Shortly thereafter, Google sought protection from a Mississippi federal court, asking the court to issue a preliminary injunction blocking the Attorney General from enforcing the subpoena. EFF filed an amicus brief—joined by the Center for Democracy and Technology (CDT), New America’s Open Technology Institute (OTI), Public Knowledge (PK), and R Street Institute—in support of Google, arguing that Section 230 of the Communications Decency Act (CDA) clearly protects hosts of Internet content from liability and burdensome discovery based on content generated by third-party users. The district court agreed with us and granted Google’s request for a preliminary injunction.    

The Attorney General was unsatisfied with this result and appealed the district court’s order to the Fifth Circuit.  EFF—again with CDT, OTI, PK, and R Street—filed a second amicus brief in support of Google, voicing our concern that allowing this type of abuse of investigatory powers by state officials would set a dangerous precedent. It would violate not only Section 230 of the CDA—which was intended by Congress to encourage the development of new communication technologies by shielding intermediaries from liability based on third-party content—but also the First Amendment. The First Amendment protects both the right of service providers to exercise editorial control over the third party content they host, and the right of Internet uses to receive and engage with such information online.

Allowing such blatant abuse by state officials would also harm the public interest. As we state in our brief:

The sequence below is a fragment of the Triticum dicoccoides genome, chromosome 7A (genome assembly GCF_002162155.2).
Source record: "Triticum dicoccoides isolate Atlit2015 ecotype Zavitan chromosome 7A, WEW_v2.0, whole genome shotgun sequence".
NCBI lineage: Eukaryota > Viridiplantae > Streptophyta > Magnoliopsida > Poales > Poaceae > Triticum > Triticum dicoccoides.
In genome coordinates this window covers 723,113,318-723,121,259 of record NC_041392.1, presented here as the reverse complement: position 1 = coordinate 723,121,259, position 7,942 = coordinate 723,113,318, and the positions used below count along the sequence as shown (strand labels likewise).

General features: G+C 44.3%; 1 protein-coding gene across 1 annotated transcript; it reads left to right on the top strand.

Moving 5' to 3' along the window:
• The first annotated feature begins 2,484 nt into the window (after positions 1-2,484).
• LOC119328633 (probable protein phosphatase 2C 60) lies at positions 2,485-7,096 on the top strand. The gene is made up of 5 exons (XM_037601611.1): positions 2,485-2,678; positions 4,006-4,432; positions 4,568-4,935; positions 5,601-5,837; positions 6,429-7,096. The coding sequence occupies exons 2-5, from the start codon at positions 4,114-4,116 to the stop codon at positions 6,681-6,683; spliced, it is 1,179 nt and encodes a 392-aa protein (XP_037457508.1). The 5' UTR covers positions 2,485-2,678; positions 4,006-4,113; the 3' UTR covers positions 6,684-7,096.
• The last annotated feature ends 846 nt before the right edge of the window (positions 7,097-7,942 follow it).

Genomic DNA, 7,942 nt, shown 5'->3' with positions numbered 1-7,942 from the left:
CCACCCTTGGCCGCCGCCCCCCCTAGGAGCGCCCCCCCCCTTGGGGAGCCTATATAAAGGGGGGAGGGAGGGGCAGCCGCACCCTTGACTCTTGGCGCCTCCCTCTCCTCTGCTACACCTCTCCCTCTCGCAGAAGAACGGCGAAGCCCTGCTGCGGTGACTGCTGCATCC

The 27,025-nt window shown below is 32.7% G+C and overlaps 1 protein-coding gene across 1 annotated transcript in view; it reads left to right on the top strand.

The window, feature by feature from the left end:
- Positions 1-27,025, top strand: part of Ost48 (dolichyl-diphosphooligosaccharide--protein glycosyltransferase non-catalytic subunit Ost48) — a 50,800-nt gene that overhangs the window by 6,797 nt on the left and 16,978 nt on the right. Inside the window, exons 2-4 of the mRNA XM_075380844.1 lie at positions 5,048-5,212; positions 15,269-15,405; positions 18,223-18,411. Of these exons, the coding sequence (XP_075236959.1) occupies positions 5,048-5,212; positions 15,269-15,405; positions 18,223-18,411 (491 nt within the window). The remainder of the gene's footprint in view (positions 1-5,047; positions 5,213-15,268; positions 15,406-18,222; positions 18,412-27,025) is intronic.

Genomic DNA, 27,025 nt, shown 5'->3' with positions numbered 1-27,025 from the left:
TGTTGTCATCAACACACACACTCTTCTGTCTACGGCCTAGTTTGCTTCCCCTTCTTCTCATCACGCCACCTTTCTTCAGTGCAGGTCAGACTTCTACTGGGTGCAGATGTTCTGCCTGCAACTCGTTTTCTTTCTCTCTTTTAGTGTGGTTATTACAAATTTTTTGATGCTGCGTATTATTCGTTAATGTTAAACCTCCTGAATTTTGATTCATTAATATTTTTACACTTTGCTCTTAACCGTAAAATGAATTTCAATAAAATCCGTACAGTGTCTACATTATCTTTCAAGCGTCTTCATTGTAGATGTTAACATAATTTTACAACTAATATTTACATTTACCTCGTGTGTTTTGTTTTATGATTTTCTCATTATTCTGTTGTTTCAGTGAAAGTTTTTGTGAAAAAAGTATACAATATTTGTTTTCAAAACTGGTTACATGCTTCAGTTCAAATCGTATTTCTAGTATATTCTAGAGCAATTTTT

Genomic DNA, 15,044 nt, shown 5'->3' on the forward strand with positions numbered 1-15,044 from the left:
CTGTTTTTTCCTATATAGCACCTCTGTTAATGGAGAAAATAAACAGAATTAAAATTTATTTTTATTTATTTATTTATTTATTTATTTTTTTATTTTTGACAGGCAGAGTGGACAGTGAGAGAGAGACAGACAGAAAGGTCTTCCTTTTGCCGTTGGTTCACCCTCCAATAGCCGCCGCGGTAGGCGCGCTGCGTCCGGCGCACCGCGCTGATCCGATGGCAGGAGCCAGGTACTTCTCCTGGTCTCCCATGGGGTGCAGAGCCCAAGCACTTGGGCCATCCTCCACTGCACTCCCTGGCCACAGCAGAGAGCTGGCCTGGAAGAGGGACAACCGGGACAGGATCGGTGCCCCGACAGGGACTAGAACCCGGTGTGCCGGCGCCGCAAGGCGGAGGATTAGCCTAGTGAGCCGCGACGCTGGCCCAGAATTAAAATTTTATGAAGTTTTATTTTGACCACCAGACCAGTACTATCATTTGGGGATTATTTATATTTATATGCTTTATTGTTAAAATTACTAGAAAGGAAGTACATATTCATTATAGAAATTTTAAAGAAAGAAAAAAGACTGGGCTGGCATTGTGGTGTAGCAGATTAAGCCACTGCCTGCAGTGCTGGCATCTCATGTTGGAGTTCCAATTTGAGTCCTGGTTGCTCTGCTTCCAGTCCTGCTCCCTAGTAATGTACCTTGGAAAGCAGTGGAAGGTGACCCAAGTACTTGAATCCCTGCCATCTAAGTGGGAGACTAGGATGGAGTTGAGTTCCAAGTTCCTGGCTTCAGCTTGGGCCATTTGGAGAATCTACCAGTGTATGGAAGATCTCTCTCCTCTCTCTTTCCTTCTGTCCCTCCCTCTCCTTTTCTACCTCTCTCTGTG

If allowed to continue, the pressure tactics employed by the Attorney General here would send a dangerous message to large and small service providers, as well as the Internet users who rely on their platforms to communicate, learn, and organize online. That message would stifle innovation, chill online speech, and flout the public’s First Amendment interest in an uncensored Internet.

We hope the Court of Appeals agrees and upholds district court’s preliminary injunction order.

Special thanks to our district court local counsel, Herbert W. Wilson II of Gulfport, Mississippi.

ysabetwordsmith: Cartoon of me in Wordsmith persona (Default)
 I saw this photo and had to write a poem about it.  "Proton Aurora" is 16 lines, $10 if anyone wants it.

Posted by BD

Grocery Store | Waukesha, WI, USA

(It is 1995. I am 18 and working as a third shift stocker at a major grocery store chain. I am approached by an 18-20 year old white male.)

Customer: “Hey, man, you got any Jimmy Hats?”

Me: “…and they are?”

Customer: “You know man! Jimmy Hats! I need to get my Jimmy Hats. They are for my girl.”

Me: “Are they a type of candy? If so, aisle four, far end on your left.”

(The customer leaves off in that direction and I continue stocking. The customer comes back.)

Customer: “Hey, I couldn’t find them. I need to get the Jimmy Hats my girl wants.”

Me: “Okay, I will come look. Do you know what the packaging looks like?”

Customer: “Yeah, they are Jimmy Hats.”

(I walk him over to the candy aisle and start looking with him and he also looks through the candy.)

Customer: “See, man? I don’t see Jimmy Hats here anywhere.”

Me: “Okay, do you want me to page someone else for assistance?”

Customer: “No man, I just need the Jimmy Hats.”

Me: “Do you know what they look like?”

Customer: “Yeah! They look like Jimmy Hats.”

(This goes on for a bit like this in a horrible circle.)

Me: “Okay, I can’t help you. Let me page someone else.”

Customer: “Okay, hopefully they can help me find the Jimmy Hats.”

Me: *on intercom* “Customer in need of assistance in [aisle].”